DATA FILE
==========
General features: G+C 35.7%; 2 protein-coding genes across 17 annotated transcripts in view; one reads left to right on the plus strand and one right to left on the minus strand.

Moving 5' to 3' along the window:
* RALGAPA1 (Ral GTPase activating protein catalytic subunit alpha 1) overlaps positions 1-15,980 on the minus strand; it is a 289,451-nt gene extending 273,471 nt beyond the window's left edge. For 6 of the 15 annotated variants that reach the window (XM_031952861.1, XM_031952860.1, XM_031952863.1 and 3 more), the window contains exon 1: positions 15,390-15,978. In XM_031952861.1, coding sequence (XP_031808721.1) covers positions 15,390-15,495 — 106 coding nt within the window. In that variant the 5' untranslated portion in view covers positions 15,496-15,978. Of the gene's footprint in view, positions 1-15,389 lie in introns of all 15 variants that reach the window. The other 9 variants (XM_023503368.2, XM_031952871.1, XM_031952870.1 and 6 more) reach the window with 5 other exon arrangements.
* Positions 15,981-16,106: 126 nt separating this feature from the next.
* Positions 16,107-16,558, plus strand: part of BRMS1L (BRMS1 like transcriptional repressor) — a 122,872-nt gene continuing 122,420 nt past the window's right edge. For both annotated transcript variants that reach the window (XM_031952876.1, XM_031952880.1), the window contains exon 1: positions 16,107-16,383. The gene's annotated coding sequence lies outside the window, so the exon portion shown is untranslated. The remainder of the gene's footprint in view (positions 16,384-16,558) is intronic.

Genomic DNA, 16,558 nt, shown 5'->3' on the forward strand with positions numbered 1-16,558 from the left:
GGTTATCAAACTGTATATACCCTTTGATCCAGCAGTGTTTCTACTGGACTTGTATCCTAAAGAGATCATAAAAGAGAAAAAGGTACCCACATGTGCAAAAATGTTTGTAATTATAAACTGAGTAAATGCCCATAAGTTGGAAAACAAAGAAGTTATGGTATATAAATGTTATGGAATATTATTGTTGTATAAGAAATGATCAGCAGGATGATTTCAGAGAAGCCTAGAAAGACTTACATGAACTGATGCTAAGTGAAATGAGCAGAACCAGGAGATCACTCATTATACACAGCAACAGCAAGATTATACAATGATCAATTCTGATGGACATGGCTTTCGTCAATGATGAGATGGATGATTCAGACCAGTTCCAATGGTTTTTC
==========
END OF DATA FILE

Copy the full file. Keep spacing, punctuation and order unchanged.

General features: G+C 35.7%; 2 protein-coding genes across 17 annotated transcripts in view; one reads left to right on the plus strand and one right to left on the minus strand.

Moving 5' to 3' along the window:
* RALGAPA1 (Ral GTPase activating protein catalytic subunit alpha 1) overlaps positions 1-15,980 on the minus strand; it is a 289,451-nt gene extending 273,471 nt beyond the window's left edge. For 6 of the 15 annotated variants that reach the window (XM_031952861.1, XM_031952860.1, XM_031952863.1 and 3 more), the window contains exon 1: positions 15,390-15,978. In XM_031952861.1, coding sequence (XP_031808721.1) covers positions 15,390-15,495 — 106 coding nt within the window. In that variant the 5' untranslated portion in view covers positions 15,496-15,978. Of the gene's footprint in view, positions 1-15,389 lie in introns of all 15 variants that reach the window. The other 9 variants (XM_023503368.2, XM_031952871.1, XM_031952870.1 and 6 more) reach the window with 5 other exon arrangements.
* Positions 15,981-16,106: 126 nt separating this feature from the next.
* Positions 16,107-16,558, plus strand: part of BRMS1L (BRMS1 like transcriptional repressor) — a 122,872-nt gene continuing 122,420 nt past the window's right edge. For both annotated transcript variants that reach the window (XM_031952876.1, XM_031952880.1), the window contains exon 1: positions 16,107-16,383. The gene's annotated coding sequence lies outside the window, so the exon portion shown is untranslated. The remainder of the gene's footprint in view (positions 16,384-16,558) is intronic.

Genomic DNA, 16,558 nt, shown 5'->3' on the forward strand with positions numbered 1-16,558 from the left:
GGTTATCAAACTGTATATACCCTTTGATCCAGCAGTGTTTCTACTGGACTTGTATCCTAAAGAGATCATAAAAGAGAAAAAGGTACCCACATGTGCAAAAATGTTTGTAATTATAAACTGAGTAAATGCCCATAAGTTGGAAAACAAAGAAGTTATGGTATATAAATGTTATGGAATATTATTGTTGTATAAGAAATGATCAGCAGGATGATTTCAGAGAAGCCTAGAAAGACTTACATGAACTGATGCTAAGTGAAATGAGCAGAACCAGGAGATCACTCATTATACACAGCAACAGCAAGATTATACAATGATCAATTCTGATGGACATGGCTTTCGTCAATGATGAGATGGATGATTCAGACCAGTTCCAATGGTTTTTC